Ridesharing company

From Wikipedia, the free encyclopedia
  (Redirected from Transportation network company)
Jump to navigation Jump to search

A ridesharing company (also known as a transportation network company, ride-hailing service; the vehicles are called app-taxis or e-taxis) is a company that, via websites and mobile apps, matches passengers with drivers of vehicles for hire that, unlike taxicabs, cannot legally be hailed from the street.

The legality of ridesharing companies by jurisdiction varies; in some areas they have been banned and are considered to be illegal taxicab operations.[1] Regulations can include requirements for driver background checks, fares, caps on the number of drivers in an area, insurance, licensing, and minimum wage.

Terminology: ridesharing vs. ridehailing[edit]

The term "ridesharing" has been used by many international news sources, including The Washington Post,[2] CNN,[3] BBC News,[4] The New York Times,[5] the Associated Press,[6] and the Los Angeles Times.[7][8] Groups representing drivers, including Rideshare Drivers United[9] and The Rideshare Guy (Harry Campbell),[10] also use the term "rideshare", since "hailing" rideshare cars from the street is illegal. Usage is inconsistent, with the same publication or the same article sometimes using both "ridesharing" and "ridehailing".[11]

In January 2015, the Associated Press Stylebook, the collective that sets many of the news industry's grammar and word use standards, officially adopted the term "ride-hailing" to describe the services offered by these companies, claiming that "ridesharing" doesn't accurately describe the services since not all rides are shared, and "ride-sourcing" only is accurate when drivers provide rides for income. While the Associated Press recommended the use of "ride-hailing" as a term, it noted that, unlike taxicabs, ridesharing companies cannot pick up street hails.[12][13]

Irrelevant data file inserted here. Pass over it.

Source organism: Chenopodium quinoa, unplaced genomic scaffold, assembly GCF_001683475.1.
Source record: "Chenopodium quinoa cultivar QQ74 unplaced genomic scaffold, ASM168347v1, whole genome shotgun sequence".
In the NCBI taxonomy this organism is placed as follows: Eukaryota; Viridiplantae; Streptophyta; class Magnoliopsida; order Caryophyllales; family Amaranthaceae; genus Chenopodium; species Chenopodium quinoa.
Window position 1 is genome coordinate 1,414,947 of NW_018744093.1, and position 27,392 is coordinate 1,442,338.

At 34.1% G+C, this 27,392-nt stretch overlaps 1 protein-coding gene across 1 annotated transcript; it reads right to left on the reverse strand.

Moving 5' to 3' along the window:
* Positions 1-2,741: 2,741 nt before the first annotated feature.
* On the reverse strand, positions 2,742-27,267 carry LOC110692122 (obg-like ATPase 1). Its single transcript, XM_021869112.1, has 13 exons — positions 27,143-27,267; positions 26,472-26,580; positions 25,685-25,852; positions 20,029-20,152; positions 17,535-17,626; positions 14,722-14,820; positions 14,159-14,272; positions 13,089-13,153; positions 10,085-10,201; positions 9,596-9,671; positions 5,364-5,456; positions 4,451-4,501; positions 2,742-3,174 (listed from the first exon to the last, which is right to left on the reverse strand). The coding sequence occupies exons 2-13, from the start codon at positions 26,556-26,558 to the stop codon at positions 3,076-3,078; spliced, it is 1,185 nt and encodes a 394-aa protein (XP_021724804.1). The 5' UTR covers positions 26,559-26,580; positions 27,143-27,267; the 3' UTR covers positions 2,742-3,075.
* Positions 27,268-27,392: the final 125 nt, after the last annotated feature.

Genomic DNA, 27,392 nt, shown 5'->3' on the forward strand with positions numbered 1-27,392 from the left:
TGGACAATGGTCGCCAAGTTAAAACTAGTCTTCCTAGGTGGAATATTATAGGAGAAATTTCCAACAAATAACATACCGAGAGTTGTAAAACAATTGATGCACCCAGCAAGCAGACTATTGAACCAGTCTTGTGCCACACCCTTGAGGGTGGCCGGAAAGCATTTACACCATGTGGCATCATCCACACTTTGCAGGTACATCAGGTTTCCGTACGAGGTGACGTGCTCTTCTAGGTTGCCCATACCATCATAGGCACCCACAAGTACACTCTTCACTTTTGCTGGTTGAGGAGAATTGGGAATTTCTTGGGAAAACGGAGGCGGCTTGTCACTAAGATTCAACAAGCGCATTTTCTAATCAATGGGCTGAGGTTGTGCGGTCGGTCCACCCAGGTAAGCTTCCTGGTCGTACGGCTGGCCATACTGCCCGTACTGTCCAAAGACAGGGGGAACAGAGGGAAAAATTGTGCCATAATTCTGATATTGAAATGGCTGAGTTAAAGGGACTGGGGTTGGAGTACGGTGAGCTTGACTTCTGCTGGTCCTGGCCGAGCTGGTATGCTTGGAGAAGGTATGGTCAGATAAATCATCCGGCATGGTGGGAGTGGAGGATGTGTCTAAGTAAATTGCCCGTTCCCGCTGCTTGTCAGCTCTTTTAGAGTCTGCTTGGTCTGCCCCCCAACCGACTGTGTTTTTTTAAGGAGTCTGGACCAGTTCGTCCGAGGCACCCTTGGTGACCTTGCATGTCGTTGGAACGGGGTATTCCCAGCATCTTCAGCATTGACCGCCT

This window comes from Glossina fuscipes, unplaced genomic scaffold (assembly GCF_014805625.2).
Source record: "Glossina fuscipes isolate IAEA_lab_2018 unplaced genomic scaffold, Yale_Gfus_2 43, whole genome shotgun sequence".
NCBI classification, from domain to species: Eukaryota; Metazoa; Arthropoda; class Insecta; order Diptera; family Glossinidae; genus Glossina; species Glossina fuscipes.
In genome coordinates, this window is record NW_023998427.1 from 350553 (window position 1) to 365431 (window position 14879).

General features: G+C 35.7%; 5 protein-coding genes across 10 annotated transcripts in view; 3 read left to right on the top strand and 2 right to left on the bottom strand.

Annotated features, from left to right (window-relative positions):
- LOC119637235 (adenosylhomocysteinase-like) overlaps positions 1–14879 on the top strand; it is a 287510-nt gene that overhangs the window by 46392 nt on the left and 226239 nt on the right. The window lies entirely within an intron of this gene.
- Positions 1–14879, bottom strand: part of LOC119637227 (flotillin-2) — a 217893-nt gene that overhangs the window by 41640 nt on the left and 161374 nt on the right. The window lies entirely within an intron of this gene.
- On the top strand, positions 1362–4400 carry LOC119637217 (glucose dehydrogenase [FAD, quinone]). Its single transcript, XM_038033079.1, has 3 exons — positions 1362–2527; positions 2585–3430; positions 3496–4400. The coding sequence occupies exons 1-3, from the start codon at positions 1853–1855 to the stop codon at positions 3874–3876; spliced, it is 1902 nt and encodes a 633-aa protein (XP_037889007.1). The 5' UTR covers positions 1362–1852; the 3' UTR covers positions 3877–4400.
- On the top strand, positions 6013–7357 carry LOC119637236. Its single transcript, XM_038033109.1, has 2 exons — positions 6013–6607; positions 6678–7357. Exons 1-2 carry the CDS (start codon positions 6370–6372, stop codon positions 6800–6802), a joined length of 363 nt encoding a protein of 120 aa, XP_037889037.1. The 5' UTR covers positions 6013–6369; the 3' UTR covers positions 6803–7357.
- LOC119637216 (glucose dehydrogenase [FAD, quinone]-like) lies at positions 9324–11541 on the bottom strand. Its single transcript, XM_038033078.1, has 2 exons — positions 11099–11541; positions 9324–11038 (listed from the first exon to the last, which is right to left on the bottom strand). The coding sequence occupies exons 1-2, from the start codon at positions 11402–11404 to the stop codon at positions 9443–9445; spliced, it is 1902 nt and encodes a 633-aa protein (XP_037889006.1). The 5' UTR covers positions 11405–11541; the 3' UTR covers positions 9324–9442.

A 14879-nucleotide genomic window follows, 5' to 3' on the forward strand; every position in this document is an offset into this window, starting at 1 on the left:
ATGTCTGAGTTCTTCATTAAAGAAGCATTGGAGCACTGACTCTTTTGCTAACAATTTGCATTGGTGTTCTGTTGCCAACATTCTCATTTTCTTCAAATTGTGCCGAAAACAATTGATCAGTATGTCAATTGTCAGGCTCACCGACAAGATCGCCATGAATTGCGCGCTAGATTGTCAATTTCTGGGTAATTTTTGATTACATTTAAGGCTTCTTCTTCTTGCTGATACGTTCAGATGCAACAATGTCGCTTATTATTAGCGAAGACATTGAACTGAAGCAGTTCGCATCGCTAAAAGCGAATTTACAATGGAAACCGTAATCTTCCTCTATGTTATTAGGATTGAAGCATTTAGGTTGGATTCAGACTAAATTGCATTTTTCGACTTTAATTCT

Ridesharing was popular in the mid-1970s due to the 1973 oil crisis and the 1979 energy crisis. At that time the first employee carpools/vanpools were organized at Chrysler and 3M.[14]

Ridesharing declined precipitously between the 1970s and the 2000s, peaking in the US in 1970 with a commute mode share of 20.4%. By 2011 it was down to 9.7%. In large part this has been attributed to the dramatic fall in gas prices (45%) during the 1980s.

In the 1990s it was popular among college students, where campuses have limited parking space. Together with Prof. James Davidson from Harvard, Dace Campbell, Ivan Lin and Habib Rached from University of Washington, and others, began to investigate the feasibility of further development although the comprehensive technologies were not commercially available yet at the time. Their work is considered by many to be a forerunner of carpooling & ridesharing systems technology used by Garrett Camp, Travis Kalanick, Oscar Salazar and Conrad Whelan at Uber.[15][16][17][18]

Ridematching programs began migrating to the Internet in the late 1990s.[17]

A 2006 report by the Federal Transit Administration of the United States Department of Transportation stated that "next day" responsiveness has been achieved but that "dynamic" ridematching has not yet been successfully implemented.[19]

In 2009, Uber was founded as Ubercab by Garrett Camp, a computer programmer and the co-founder of StumbleUpon, and Travis Kalanick, who sold his Red Swoosh startup for $19 million in 2007.[20]

In 2011, Sidecar launched; its founder Sunil Paul patented the idea of hailing a ride via mobile app in 2002.[21]

Lyft was launched in the summer of 2012 by computer programmers Logan Green and John Zimmer as a service of Zimride, an intercity carpooling company they founded in 2007.[22]

Careem began operations in July 2012.[23]

In 2013, California became the first state to regulate such companies; they are regulated as public utilities by the California Public Utilities Commission and the legal term used is "transportation network companies".[24]


Treatment of drivers[edit]

Classification as independent contractors[edit]

Unless otherwise required by law, drivers are generally independent contractors and not employees. This designation affects taxation, work hours, and overtime benefits. Lawsuits have been filed by drivers alleging that they are entitled to the rights and remedies of being considered "employees" under employment law.[25] However, drivers do receive certain flexibilities that are not common among employees.[26]